Know thyself is the beginning of all wisdom. 

The first step toward any change is awareness. And the first step to better awareness is to turn your attention inward, not just to your mind, but to your body. 

Since Plato, awed by the power of human rationality, philosophers have struggled to understand our soul with our mind alone.  The quest to bridge the gulf between reason and spirituality has been through deep valleys and high passes, never reaching the elusive bridgehead.  

Much has been discovered about human nature, and great minds advanced our self-knowledge – from Greek philosophers through Medieval scholastics to modern scientists. The unquenchable thirst for a deeper understanding of the truest Self eventually led to the science of psychology and remarkable breakthroughs in the medical profession.

But for all the success achieved by these advances, the progress is still limited to referential, third-person knowing, not self-knowing. 

The root of this eternal incompleteness stems from the Platonian dismissal of the two other Aspects of Being – Physical and Emotional.  The body was relegated to its secondary role, even though Christianity brought the concept of the Incarnation of the Logos.

Centuries later, Descartes sealed the body and mind dualism as a dogma that survived almost until the late 20th century.  And every phenomenon that eludes the rules of logic – from intuition to feelings – was frowned upon and dismissed.

Alas, there is no self-knowledge without redirecting our attention away from the external to our own self.  Those objects of reference can be noble – such as the search for absolute truths of logic, or mundane – such as scrolling through your device in search of another visual stimulus.  Both are bound to remain exercises in incompleteness. 

How can we redirect our attention toward ourselves?  Where to start?

There are two avenues toward self-awareness. 

One of these avenues calls for sudden enlightenment.  We know that it exists because we hear testimonies of practitioners of deep meditational practices or from people who underwent profound spiritual experiences.  It is a sudden, direct experience with no intermediate steps. Non-dualistic meditation practices – including Advaita Vedanta, Zen koans, or Dzogchen – advocate this sudden merging into “oneness.”  Providing directions would be considered counter-productive.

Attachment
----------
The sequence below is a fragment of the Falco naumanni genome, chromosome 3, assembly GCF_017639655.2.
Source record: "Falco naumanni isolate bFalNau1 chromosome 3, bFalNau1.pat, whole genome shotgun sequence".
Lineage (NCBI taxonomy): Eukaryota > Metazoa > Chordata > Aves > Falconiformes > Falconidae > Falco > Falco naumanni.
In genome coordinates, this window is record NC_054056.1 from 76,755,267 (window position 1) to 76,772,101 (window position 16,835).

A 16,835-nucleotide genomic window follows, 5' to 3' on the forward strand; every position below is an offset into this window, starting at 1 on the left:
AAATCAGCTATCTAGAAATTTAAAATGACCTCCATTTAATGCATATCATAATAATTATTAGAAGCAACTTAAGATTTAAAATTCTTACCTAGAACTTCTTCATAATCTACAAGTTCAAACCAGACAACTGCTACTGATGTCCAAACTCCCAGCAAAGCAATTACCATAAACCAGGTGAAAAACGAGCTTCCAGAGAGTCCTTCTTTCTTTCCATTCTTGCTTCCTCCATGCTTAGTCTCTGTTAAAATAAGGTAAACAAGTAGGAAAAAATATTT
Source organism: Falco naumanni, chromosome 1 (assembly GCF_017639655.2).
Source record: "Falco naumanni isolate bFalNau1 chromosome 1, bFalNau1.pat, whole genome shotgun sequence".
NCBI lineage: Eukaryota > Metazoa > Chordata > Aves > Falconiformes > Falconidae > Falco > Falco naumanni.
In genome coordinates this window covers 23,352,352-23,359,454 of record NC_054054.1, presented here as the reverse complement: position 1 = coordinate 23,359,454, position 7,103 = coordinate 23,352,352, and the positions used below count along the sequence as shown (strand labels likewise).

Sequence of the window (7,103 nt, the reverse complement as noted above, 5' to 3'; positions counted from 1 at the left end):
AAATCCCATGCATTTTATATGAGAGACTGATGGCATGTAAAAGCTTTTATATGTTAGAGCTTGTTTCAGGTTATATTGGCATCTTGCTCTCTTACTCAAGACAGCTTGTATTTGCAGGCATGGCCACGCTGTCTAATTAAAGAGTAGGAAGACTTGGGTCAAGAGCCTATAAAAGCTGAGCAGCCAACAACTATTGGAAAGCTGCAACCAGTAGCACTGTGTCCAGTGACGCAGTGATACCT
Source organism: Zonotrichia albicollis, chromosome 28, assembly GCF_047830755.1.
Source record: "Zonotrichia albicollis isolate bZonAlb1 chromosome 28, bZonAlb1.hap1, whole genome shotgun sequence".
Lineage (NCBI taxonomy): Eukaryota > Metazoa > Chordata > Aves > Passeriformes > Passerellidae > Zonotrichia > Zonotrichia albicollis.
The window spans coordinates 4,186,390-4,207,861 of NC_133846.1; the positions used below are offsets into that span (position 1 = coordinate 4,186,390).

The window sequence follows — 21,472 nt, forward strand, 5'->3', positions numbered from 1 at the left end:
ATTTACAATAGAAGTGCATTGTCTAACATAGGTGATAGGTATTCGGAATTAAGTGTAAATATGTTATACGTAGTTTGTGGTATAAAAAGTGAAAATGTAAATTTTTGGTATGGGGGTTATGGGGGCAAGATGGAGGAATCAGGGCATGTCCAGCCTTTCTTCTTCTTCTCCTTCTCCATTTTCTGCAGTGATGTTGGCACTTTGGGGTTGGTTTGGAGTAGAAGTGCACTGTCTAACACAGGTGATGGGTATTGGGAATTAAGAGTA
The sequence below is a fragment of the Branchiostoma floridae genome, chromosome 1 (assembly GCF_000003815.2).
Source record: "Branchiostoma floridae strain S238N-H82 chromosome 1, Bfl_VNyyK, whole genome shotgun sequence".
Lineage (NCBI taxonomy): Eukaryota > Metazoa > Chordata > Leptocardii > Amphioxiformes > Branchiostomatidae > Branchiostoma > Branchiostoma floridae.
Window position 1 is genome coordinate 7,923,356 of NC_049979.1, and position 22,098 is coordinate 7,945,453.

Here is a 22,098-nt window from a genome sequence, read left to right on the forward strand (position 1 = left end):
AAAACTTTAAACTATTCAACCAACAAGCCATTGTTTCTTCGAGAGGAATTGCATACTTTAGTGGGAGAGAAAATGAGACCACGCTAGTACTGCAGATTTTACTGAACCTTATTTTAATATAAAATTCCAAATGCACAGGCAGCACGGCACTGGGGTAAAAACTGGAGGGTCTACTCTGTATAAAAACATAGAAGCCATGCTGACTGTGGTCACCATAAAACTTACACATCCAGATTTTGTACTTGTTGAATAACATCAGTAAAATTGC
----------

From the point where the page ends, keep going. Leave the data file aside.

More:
The pathway leading to such instantaneous experiences is unclear.  It requires a specific context and may not be readily available to every aspirant.

The second pathway proceeds in stages.  Here, it is possible to map out the steps of ever-deeper immersion in the Self.  It provides a structure and a certain visibility.  It also offers the prospect of partial achievement and satisfaction associated with it.  Unlike the non-dual practices, the gradual methodology posits initially a dichotomy between the ‘observer’ and the ‘observed’, the ‘mind’ and the ‘experience.’  

In some traditions, the two will eventually fuse, but by proceeding with small steps, it becomes possible to perfect certain techniques before attempting to advance to the next stage. 

Stages for gaining more awareness

First, we learn to detect signals in our bodies.  At the purely Physical level, it will involve the realization that we have our senses – both those that direct us outward (the sense perceptions) and those that direct us inward (interoception)– into our bodies, sensing internal signals from our bodies.  

At the Emotional level, it means detecting emotions in the body.  At the Rational level, it will consist of observing the cognitive activities, i.e., thoughts rushing through our head.  The Spiritual level requires acceptance that not everything is instantly detectable.  

The subsequent stages call for acknowledging what we have detected, and embracing the experience as is with openness.

Why is it difficult to know yourself?

So many of us are addicted to the constant prancing stimuli.  Our senses are bombarded by images, sounds, tastes, and more images – full of vivid colors, hyperreal distinctiveness, and 3D illusion.  No wonder some of us feel restless when told to close our eyes for a moment.  And some who attempted quit quickly, disheartened and convinced that “meditation is not for me.”

The second hurdle is the ubiquity of our busy yet often directionless, discursive thoughts.  This is when our brain activates the so-called Default Mode Network (DMN).  The rapid flow of ideas mixes snippets of autobiographical memory, cognitive reflection on one’s judgments, regrets about the past, worries about the future, and running commentary.  It’s the mind on auto-pilot.  

With a flux of uncontrollable thoughts, our minds get stuck in pointless rumination.  This experience often deprives us of a sense of presence and induces anxiety.  In worse cases, it may trigger a negative self-image and even lead to states of depression. 

There is some evidence that the thirst for constant distraction is an unconscious reaction to the discomfort experienced when functioning with DMN.  These are coping mechanisms, and they are of little help.  Just like higher drug doses won’t solve the addict’s problem.

How to get started?

So how do we enter the first, most basic level of “embodied mindfulness”?